YouTube snags MTV executive for original programming push

susanne daniels

Just how serious is YouTube about having video series you can't find anywhere else? Its latest hire is an indication: Susanne Daniels, the president of programming for MTV, is joining the site as vice president for YouTube originals.

The appointment was announced on Wednesday afternoon, hours after Daniels' departure from MTV was reported.

Daniels was a key executive at the youthful cable channel owned by Viacom (VIA). Now, at YouTube, she'll oversee production of new shows that are meant to appeal to the site's young audience.

YouTube has been ramping up its support and financing for so-called "YouTube stars" -- video creators that have found millions of fans via the streaming service -- at the same time some of those stars have been tempted by offers from startups and traditional media companies. (The creators almost always keep a presence on YouTube even as they venture into new businesses like movies and books.)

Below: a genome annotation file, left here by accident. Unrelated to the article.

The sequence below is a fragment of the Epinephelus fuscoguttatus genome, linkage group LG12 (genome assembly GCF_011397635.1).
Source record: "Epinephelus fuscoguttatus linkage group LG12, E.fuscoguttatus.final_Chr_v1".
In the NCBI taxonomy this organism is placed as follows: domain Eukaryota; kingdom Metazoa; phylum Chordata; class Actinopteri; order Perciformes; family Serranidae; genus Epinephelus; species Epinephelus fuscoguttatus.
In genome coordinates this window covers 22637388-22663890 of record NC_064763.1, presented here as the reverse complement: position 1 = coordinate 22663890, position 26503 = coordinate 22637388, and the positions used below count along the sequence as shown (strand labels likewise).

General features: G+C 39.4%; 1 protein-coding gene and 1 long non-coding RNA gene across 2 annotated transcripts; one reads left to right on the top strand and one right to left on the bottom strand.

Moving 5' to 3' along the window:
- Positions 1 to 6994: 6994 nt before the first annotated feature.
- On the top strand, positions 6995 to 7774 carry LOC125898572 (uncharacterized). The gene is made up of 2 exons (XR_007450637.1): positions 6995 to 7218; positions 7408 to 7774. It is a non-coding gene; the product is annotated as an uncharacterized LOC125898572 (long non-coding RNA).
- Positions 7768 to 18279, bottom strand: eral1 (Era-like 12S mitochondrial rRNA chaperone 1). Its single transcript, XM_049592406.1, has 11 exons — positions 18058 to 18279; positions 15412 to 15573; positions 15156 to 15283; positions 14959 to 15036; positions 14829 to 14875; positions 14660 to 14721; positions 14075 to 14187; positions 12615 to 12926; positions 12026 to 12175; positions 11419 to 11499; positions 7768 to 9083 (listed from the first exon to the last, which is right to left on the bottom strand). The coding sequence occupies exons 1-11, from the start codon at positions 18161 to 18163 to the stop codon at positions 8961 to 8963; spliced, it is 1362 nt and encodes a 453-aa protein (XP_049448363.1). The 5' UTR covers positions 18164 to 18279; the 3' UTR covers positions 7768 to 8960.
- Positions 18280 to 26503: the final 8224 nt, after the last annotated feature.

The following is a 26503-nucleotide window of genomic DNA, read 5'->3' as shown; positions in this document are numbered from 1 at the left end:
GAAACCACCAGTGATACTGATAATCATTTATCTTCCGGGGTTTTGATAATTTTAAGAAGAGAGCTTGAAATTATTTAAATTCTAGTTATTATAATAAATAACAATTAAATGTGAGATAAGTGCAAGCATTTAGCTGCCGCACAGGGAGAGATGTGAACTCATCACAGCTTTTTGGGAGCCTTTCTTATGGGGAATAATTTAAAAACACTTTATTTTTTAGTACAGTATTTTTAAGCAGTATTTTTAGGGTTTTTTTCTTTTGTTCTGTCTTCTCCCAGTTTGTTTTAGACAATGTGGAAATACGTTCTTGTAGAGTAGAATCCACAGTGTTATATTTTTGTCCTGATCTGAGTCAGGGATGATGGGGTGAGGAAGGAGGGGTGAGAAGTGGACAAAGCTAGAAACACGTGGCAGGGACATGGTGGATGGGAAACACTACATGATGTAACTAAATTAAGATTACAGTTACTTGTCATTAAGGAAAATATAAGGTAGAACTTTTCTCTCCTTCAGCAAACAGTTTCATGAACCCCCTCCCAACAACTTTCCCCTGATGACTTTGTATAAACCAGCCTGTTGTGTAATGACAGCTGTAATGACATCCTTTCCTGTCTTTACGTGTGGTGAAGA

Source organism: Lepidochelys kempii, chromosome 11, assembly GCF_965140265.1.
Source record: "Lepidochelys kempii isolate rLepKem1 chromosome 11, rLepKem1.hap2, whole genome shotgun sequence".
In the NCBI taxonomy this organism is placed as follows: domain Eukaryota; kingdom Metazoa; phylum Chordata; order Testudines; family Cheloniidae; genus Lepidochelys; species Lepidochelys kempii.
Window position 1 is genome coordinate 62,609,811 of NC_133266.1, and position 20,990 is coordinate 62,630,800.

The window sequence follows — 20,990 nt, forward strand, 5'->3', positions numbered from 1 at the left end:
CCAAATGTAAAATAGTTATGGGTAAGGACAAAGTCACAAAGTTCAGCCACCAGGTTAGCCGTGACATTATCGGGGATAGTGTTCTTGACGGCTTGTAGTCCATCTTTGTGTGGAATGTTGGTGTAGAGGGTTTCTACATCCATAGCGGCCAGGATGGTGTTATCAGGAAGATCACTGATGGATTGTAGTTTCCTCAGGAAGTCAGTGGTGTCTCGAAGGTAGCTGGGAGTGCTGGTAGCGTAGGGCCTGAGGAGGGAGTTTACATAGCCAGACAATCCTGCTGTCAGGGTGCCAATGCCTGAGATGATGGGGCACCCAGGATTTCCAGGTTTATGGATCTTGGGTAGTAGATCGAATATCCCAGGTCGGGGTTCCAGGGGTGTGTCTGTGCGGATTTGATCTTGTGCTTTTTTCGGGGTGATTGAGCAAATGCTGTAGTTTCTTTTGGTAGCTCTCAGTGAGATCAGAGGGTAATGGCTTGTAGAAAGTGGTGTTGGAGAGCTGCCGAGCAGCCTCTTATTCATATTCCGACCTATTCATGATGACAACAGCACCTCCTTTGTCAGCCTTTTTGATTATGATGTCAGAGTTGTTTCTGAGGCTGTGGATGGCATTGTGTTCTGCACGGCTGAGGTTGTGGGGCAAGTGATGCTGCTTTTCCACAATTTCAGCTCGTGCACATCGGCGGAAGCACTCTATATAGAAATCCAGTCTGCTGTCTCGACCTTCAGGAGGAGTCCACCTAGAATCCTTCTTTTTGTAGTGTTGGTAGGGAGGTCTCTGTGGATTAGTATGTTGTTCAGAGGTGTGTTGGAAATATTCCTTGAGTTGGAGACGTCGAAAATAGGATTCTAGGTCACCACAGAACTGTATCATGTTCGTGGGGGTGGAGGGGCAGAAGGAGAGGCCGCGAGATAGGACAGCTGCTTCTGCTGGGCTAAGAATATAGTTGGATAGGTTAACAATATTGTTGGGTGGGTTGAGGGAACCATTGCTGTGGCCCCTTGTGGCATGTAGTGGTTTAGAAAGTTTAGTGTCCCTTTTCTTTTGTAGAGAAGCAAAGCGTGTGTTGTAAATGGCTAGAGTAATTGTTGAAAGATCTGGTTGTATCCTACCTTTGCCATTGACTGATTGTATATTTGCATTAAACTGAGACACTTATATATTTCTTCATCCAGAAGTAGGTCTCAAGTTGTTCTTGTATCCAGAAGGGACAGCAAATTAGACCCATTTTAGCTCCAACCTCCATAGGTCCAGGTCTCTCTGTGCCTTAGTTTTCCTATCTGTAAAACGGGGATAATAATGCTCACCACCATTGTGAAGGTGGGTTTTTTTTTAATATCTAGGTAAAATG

Related: Facebook is trying to be the next YouTube

Creating a vice president position is a step toward prioritizing original, professionally-produced programming on a site that initially lent itself to amateur videos.

Alex Carloss, whose team currently manages original programming, will report to Daniels. And Daniels will report to Robert Kyncl, the Head of Content & Business Operations for YouTube.

"Susanne is an executive whose incredible instincts have led her to consistently generate pop culture hits that audiences relate to and root for," he said in a statement.

Her "deep expertise in programming," he said, "will be invaluable to us and our top creators and help them foster even more ambitious projects for YouTube."

Wednesday's announcement marks the first time that a high-profile executive at a traditional TV network has joined YouTube. (However, Kelly Merryman, formerly of Netflix, is now YouTube's vice president of content partnerships.)

"If a job switch could encapsulate a sign o' times, it's the head programmer at a TV net that was once the destination for teens going online," Variety co-editor-in-chief Andrew Wallenstein tweeted.

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